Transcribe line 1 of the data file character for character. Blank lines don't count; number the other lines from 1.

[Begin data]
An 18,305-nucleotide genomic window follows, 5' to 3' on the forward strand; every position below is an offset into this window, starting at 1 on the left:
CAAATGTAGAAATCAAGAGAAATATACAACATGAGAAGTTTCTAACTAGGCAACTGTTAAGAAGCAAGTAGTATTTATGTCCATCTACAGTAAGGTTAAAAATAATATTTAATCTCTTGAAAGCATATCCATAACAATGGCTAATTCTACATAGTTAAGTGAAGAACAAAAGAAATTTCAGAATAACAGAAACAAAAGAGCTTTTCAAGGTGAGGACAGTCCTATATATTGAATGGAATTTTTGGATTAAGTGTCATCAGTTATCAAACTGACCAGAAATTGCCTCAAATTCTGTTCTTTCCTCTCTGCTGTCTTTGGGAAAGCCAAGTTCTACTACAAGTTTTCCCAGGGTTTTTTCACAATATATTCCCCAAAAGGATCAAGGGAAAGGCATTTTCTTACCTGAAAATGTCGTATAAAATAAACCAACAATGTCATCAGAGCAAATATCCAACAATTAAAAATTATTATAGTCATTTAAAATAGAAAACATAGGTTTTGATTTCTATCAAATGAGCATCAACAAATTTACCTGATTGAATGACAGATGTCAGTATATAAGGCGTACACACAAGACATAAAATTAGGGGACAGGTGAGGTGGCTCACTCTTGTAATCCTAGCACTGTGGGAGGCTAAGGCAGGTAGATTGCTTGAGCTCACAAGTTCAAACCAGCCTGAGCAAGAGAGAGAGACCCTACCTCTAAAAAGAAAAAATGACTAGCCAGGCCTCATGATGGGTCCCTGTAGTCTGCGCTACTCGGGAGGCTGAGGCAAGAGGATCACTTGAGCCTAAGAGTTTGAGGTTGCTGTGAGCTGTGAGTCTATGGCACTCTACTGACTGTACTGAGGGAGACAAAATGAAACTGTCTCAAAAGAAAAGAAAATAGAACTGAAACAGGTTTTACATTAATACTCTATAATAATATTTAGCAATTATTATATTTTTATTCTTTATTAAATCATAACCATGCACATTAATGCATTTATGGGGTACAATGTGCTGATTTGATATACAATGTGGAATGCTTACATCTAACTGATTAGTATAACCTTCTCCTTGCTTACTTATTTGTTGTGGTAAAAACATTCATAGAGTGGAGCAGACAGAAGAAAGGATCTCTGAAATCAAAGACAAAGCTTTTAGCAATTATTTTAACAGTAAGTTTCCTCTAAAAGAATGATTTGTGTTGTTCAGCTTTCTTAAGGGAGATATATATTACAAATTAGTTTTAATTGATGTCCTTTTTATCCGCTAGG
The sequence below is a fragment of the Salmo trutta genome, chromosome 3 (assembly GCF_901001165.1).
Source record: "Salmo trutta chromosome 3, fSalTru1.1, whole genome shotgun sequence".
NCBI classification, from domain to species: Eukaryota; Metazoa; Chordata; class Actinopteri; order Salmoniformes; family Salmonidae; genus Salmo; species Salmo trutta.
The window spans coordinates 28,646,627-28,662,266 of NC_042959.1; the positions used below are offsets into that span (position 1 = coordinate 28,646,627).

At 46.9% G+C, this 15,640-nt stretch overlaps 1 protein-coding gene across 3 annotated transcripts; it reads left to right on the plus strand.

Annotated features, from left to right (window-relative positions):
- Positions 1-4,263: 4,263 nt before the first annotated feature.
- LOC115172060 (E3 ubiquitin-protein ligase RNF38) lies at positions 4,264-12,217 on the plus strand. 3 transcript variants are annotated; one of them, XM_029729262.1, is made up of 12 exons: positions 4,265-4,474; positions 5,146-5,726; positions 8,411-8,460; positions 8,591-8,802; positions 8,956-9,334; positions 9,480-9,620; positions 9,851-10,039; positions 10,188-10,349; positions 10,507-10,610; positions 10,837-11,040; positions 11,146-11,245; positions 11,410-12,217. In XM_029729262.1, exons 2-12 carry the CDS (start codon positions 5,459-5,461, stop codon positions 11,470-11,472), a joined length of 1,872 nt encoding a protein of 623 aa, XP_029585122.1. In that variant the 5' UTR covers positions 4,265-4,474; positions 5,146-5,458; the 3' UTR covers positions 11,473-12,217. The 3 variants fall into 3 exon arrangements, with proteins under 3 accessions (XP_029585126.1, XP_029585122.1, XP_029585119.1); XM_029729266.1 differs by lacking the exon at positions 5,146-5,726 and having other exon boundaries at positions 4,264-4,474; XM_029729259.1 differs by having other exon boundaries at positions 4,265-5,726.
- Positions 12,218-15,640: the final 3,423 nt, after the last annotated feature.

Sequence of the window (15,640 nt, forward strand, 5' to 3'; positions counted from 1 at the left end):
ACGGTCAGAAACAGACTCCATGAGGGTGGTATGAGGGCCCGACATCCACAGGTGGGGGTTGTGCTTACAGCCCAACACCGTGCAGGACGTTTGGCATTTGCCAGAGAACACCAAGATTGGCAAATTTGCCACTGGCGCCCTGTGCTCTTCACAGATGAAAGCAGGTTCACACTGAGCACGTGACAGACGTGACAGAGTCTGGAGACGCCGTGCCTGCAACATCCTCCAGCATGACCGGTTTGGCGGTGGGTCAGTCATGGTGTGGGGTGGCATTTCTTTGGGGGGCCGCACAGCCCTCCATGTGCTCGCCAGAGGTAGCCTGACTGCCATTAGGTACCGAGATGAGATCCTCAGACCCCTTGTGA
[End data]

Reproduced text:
An 18,305-nucleotide genomic window follows, 5' to 3' on the forward strand; every position below is an offset into this window, starting at 1 on the left: